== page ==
A Kansas City-area animal health company is ramping up its efforts to take its cancer immunotherapy treatment to market.
Elias Animal Health, a subsidiary of Olathe-based TVAX Biomedical Inc., applied for a conditional licensure of its treatment for dogs with bone cancer through the U.S. Department of Agriculture’s Center for Veterinary Biologics.
Elias recently completed preliminary studies of its osteosarcoma treatment and will enroll for a pivotal study as the next step. On Thursday, the company will release the preliminary studies’ results, which were promising enough for the company to start the licensing process.
“Based on the positive data we’re seeing in the osteosarcoma study, we’ve started the licensing process, and we look forward to achieving the next milestone,” Elias CEO Tammie Wahaus said. “We’re very confident that it’s time to move forward.”
Elias announced Wednesday that it plans to pursue a $4 million financing round to support commercialization, expansion of its clinical trials and future relocation into a larger manufacturing facility. Although osteosarcoma is one of the five most prevalent cancers in dogs, Wahaus said the company also had begun enrolling pilot studies for dogs with bladder cancer and spleen cancer (hemangiosarcoma).
“Unfortunately for canines, there just aren’t good treatment options in virtually all canine cancer types,” Wahaus said. “Our technology is a platform technology, so we will be extending clinical trials to include other cancer types as well.”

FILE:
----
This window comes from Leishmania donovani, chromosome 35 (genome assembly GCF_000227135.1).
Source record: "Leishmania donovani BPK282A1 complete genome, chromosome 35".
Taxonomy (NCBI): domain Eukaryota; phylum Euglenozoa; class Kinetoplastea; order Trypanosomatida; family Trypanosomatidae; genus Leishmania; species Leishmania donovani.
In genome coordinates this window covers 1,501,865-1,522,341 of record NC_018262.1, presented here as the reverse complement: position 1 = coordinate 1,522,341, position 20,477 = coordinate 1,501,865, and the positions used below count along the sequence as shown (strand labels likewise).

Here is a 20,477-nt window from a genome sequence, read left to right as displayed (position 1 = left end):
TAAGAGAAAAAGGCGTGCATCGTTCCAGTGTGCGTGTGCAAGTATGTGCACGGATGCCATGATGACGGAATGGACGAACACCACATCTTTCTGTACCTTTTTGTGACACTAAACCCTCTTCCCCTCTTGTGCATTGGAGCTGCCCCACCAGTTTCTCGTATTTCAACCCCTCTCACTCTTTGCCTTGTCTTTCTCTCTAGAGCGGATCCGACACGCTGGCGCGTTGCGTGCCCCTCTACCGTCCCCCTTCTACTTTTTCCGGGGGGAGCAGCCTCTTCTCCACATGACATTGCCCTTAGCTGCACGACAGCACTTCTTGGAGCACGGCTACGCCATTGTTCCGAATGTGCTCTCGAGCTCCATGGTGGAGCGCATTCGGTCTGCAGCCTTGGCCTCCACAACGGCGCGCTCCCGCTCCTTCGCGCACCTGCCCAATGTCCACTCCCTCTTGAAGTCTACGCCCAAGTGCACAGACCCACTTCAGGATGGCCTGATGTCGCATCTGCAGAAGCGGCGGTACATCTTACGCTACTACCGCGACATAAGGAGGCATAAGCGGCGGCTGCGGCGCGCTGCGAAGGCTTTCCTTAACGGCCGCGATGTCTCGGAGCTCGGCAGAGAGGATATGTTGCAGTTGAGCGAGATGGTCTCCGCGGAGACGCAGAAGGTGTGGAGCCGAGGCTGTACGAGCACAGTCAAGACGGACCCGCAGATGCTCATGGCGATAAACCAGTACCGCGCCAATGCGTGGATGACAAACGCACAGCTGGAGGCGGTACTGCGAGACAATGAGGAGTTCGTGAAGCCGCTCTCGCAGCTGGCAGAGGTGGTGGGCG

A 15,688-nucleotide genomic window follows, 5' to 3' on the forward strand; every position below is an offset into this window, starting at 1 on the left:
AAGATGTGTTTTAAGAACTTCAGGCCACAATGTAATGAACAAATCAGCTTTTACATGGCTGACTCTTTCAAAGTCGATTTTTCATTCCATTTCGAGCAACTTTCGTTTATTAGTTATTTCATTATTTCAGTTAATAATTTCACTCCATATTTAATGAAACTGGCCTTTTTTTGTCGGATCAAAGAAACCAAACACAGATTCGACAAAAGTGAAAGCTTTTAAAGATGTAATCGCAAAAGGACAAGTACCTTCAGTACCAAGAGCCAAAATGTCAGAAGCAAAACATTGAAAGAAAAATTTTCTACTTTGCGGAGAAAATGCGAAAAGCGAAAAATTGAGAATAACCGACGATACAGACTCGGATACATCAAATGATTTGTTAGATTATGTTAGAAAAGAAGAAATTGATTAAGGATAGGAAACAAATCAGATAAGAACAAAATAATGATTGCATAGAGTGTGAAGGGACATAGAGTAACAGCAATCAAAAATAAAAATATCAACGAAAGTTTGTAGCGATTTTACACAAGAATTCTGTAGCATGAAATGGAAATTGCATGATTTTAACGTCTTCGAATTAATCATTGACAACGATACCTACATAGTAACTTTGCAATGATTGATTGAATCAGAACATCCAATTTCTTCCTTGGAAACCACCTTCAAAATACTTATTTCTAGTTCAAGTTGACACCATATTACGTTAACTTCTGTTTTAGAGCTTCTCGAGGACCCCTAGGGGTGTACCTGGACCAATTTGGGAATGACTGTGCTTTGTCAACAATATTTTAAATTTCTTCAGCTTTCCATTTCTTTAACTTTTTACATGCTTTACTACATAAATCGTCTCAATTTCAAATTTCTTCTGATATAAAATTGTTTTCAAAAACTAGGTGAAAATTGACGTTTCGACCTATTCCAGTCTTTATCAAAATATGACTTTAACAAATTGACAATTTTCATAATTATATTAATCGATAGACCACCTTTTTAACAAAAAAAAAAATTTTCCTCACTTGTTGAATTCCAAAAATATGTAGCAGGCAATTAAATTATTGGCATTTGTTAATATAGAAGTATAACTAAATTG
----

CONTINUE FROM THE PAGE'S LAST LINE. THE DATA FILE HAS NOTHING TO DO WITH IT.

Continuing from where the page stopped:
Elias’ treatment is based on a technology developed by TVAX, in which patients are vaccinated against their own cancer. The company then harvests some of the patient’s T-cells, a type of white blood cell, which are developed into a treatment that can recognize and attack the cancer.
Both Elias and TVAX call the former Kansas Bioscience Authority’s accelerator in Olathe home. But with aspirations of commercializing the treatment, Wahaus said they would begin the process of evaluating a location that could host their offices and manufacturing.
“The accelerator has been great for the startup phase. Longer term, we know we’re going to need more space,” she said.
The company doesn’t have a set time frame or location in mind yet, but Wahaus said it plans to keep Elias in the KC Animal Health Corridor.
Infusion of talent
Elias also began building out its staff with a new COO and three board members.
“We’ve put together a first-class team,” Wahaus said. “I’m extremely excited to have all of them on board.”
The company brought on Steve Sewell as COO at the beginning of June. Sewell previously worked with Mars Petcare for 10 years, most recently as market director of Mars Horsecare U.S. Sewell will be tasked with leading commercialization efforts, building relationships with veterinary clinics and helping pursue the company’s next round of financing.
The company also brought on Dr. H. Lee Herron to its scientific advisory board; he is director of the Georgia Research Alliance’s venture development program. It also hired two well-known local names, Julia Stephanus and Kip Wiggins, to its board.
Stephanus recently was chief commercial officer of Aratana Therapeutics Inc. She also founded Summit VetPharm LLC, which was acquired by Ceva Animal Health.
Wiggins recently retired as a partner at Stinson Leonard Street LLP, where he focused on mergers and acquisitions, venture capital and private equity.
“One of the advantages of being in the animal health corridor is that’s where these experts are,” Wahaus said. “That’s also the advantage of having an exciting technology. People are passionate about what we’re doing.”
First appeared on June 14, 2018 in the Kansas City Business Journal: https://www.bizjournals.com/kansascity/news/2018/06/14/olathe-biotech-elias-animal-health-dog- cancer.html